2016 has seen a significant rebound in emerging market (EM) performance, with the MSCI Emerging Markets index posting year-to-date returns of 28.7% (GBP, 31 August 2016). One of the primary performance drivers in recent months has been a significant rotation of passively-managed assets into emerging markets as negative rates push investors higher up the risk spectrum.
One of the effects has been an indiscriminate price increase in large index names. Nick Price, portfolio manager of the Fidelity Emerging Markets Fund, does not believe in buying index names unless there is a solid investment thesis for the business. His view is that fundamentals reassert over time, and at that point good quality businesses will come back to the fore.
Another important contributor to market performance has been a bottoming out of the negative economic spirals that have been affecting leading EM countries like Brazil, Russia and South Africa. The Brazilian stock market in particular has enjoyed an impressive bull run this year. Economic projections suggest Brazilian GDP should still contract by -3% in 2016, but the expectation for next year is GDP growth of 2%.
There have been some political developments in Brazil too – even putting aside the Dilma Rousseff impeachment – with President Temer pushing to increase the state retirement age to over 65, which would be a vital reform in a country where many civil servants currently retire in their 50s on generous state pensions. Equally ground-breaking is the move to impose a legislative cap on national spending, which would be an important step towards bringing the ballooning budget deficit under control. Whilst on the face of it these would be encouraging steps forward if implemented, the likelihood is that their effectiveness will be diluted as they go through the legislative process.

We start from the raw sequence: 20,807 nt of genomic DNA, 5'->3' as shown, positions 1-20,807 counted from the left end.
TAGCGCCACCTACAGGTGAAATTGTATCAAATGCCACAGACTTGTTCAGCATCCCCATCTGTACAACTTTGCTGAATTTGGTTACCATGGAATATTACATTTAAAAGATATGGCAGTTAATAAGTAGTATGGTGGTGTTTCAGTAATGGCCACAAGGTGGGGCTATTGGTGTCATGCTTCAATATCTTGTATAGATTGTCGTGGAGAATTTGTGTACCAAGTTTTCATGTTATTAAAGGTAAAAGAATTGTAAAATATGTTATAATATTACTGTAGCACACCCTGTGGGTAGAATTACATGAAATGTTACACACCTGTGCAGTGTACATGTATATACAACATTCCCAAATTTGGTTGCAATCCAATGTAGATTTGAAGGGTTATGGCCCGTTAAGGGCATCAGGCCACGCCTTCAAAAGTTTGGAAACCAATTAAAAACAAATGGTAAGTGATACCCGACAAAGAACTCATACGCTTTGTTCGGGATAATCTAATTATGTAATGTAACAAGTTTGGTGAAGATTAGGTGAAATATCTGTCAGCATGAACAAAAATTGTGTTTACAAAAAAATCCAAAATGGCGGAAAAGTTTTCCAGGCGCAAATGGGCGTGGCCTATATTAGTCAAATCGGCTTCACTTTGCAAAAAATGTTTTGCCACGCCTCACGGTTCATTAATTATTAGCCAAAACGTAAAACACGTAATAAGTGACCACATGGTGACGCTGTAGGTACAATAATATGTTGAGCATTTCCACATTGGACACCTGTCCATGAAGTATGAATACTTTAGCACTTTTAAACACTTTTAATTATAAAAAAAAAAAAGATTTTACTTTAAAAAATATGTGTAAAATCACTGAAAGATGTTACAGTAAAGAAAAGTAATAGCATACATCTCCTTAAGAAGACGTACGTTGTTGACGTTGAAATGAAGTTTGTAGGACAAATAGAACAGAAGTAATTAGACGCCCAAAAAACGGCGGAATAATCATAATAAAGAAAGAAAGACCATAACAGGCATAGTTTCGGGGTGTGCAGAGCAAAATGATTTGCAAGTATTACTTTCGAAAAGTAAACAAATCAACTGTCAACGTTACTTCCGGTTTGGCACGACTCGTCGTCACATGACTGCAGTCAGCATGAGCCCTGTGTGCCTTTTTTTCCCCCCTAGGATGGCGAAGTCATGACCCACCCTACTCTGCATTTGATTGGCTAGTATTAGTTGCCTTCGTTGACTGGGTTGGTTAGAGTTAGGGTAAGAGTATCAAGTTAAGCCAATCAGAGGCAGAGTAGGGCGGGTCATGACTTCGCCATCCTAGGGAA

Nick Price considers Brazilian stocks to be largely fairly valued following the rally and, whilst he has selectively added exposure to Brazil, maintains an underweight relative to the index overall.
Focus on EM consumers
From a sector perspective, Nick and his team maintain their conviction in consumer-related stocks. Whilst the long-term consumer growth story in emerging markets is well understood, some companies are clearly better placed to benefit than others. When it comes to finding the key beneficiaries, the team favour market leaders which operate in under-penetrated areas with significant structural growth potential.
Oil stocks have been good performers in 2016. However, looking at the valuation levels of stocks in the sector, investment opportunities are limited. This suggests an apparent disconnect from fundamentals. For example, oil stocks have been discounting a price of US$75 per barrel. However, Fidelity’s internal research suggests oil should peak around US$65 per barrel, at which stage additional supply from US shale should provide a cap.
Clearly, the improved sentiment surrounding the asset class is good news. Whilst positive data and structural reform have been catalysts for some of the market returns, a large proportion of the rally has been sentiment-driven. As market conditions normalise and fundamentals come to the fore, Nick Price believes his team’s focus on owning quality stocks with the potential to deliver solid and sustainable returns on equity should prove rewarding in the medium to long term.